EL: Capitalist systems are something that I should mention there, too, because I think there is a short-sightedness that nobody’s really quite willing to acknowledge. Things can’t grow infinitely—they really just can’t. There’s a mass delusion that we all subscribe to even against the very evidence of our own eyes every day, in the news about shrinking Amazon rain forests and even the coronavirus. There are direct correlations between the economy and the things that we’re doing with clear-cutting forests that are unleashing these new pathogens. There’s got to be some kind of reckoning and some equilibrium, and recognizing some alternatives to these dogmas that we all blindly follow. It’s really hard to change a system, but I think those disruptors are super important to queue into and try to amplify and support.
How to do that in art is the question.
JH: It’s engaging with these theories and using them as a framework on which you can build out your own research and your own body of work.
EL: I’m increasingly interested in moving away from wall-based pieces. There is this potential for printmaking to mass up into installations and immersive environments and site-specific works. I’m more and more interested in exploring that.
JH: Do you want to talk about that?
EL: Sure, yeah. Before the pandemic, I installed a couple of works for shows that involved a three-foot by two-foot linocut. I wheat-pasted up on the wall in repeating patterns these networks of fungi and other organisms that are known to create interconnected rhizomatic, micro-rhizal networks that connect entire forests, can exchange nutrients and sugars back and forth with trees, and help trees communicate with each other against invaders and pathogens. I was interested in this as one example of the ways we think of ourselves as the only supreme communicators and purpose-driven creatures on this earth.
That installation incorporated images of jellyfish. The visual resonance of those two things at the same scale was meant to queue into this teeming biological strangeness and world-out-of-balance that we’re witnessing right now in the form of jellyfish plumes. Massive overproduction of jellyfish will happen in areas with the ocean is kind of acidified from carbon build up and there have been documented cases in which they’ve clogged the intakes for nuclear cooling towers and caused fishing boats to capsize to when they pulled up a catch of just all solid, jellied sea. A creature that we see as brainless can be such a disruption and such a signal of problems.
Residencies have been a really big part of my ongoing education and development. Those are often where I get the most progress in bodies of work and leaps forward in breakthroughs and things I hadn’t thought of doing before.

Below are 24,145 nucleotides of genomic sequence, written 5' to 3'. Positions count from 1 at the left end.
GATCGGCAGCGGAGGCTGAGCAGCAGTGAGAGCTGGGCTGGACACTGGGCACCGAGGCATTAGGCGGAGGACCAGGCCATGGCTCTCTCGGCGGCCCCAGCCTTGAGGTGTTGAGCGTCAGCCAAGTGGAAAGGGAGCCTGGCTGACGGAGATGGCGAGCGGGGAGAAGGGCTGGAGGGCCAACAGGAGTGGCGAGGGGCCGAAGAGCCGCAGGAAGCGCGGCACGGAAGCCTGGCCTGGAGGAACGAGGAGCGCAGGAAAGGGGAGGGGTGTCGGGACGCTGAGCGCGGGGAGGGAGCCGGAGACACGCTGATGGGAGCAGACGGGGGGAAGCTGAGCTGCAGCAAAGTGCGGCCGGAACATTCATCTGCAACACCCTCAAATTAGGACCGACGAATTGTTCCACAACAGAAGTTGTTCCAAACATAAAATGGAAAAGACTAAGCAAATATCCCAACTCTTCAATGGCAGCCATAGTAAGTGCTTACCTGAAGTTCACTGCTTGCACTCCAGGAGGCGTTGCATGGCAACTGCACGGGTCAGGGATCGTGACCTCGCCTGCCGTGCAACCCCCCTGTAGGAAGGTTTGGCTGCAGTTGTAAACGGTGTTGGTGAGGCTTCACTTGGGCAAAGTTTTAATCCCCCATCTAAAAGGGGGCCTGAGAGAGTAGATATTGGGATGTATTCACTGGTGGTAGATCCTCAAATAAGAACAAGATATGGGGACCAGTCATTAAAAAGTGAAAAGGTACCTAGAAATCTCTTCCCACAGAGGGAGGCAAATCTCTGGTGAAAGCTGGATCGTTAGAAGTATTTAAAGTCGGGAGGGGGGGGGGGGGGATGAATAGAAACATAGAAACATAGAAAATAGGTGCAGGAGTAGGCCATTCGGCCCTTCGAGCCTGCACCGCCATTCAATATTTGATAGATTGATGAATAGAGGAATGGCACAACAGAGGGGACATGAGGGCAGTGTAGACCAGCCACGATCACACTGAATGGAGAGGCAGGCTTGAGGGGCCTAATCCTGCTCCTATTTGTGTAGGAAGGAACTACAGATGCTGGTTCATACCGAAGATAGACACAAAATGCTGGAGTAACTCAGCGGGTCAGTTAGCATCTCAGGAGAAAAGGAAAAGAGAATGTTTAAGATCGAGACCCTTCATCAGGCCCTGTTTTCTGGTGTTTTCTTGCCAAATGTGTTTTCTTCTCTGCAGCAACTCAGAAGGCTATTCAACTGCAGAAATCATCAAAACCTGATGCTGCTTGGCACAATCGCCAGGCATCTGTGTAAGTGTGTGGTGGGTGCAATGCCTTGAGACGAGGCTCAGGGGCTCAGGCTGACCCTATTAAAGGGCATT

JH: Can you tell me a little about your time at Kohler, when you did the John Michael Kohler Arts Center Arts/Industry Residency?
EL: Oh, yeah. That was amazing. It was in 2015 and I was super fortunate. I think that I had a very full idea already of what I wanted to do worked to my advantage in the selection process.
At Kohler I had three months studio access and my intention was to complete a project that was inspired by a print series I made called The Animal Deconstructions, which [featured] animals that live in close proximity with humans that were fleeing the picture plane and dissolving into puzzle pieces as they evaded human infrastructure and contact.
The Kohler residency gives you access to the materials that they have traditionally made sinks and tubs out of, and so I got to use those materials to make these life-sized coyotes. I picked the coyote population of Chicago as a subject—which is estimated to be about 2,000 or so animals that live right in the city—raise litters of pups in freeway loops and are able to find food and do what they need to do, basically undetected by humans.
The animal that I made at Kohler was nine different molds. For the first month, I made clay prototypes of each piece. The second I poured plaster molds. The third was casting. It was one of the more intense experiences of my life in terms of physical exertion and learning. I learned so much from just pure necessity. There were people around willing to tutor me a little bit, but you, as the artist, are doing all the physical labor.
It ended up being very successful—more so than I expected. What the material was capable of was really well matched to my vision. I made about nine coyotes in full body. They hang on the walls and they can be reconfigured in space each time. The way that they had to be segmented up in these molds ended up working conceptually well with the way these coyote populations in Chicago are actually sequestered and quarantined apart from each other by the built environment. Over time and intra-breeding [they have] become genetically distinct subgroups from one another. The ways in which human design has inadvertently designed other species is something that I’m fascinated with and points to other ways that we choose to spend resources and attention conserving, which is typically the more charismatic species like the Monarch butterflies or polar bears.
JH: The cute ones.
EL: Meanwhile, a thousand beetles go extinct in a day or something.
Featured Image: Image: Emmy Lingscheit, Canis Latrans Subdivision I, cast vitreous china, glaze, dimensions variable, 2015. A sculpture of a wolf, disassembled, is pictured in what appears to be eleven parts, viewed from the side. The wolf’s head is in the center of the image, nose pointed skyward. The fur of the wolf is glazed in brown-gray and whites. The areas of the sculpture that should be touching are glazed in blue. Areas of pink are visible on the paw pads and tongue. Photo courtesy of Emmy Lingscheit.
Jessica Hammie is a writer based in Champaign, Illinois. She is interested in the ways in which artists visualize identity, and how we come to understand our histories. In addition to writing for Sixty, Jessica is a Managing Editor at Smile Politely, a Champaign-based culture magazine.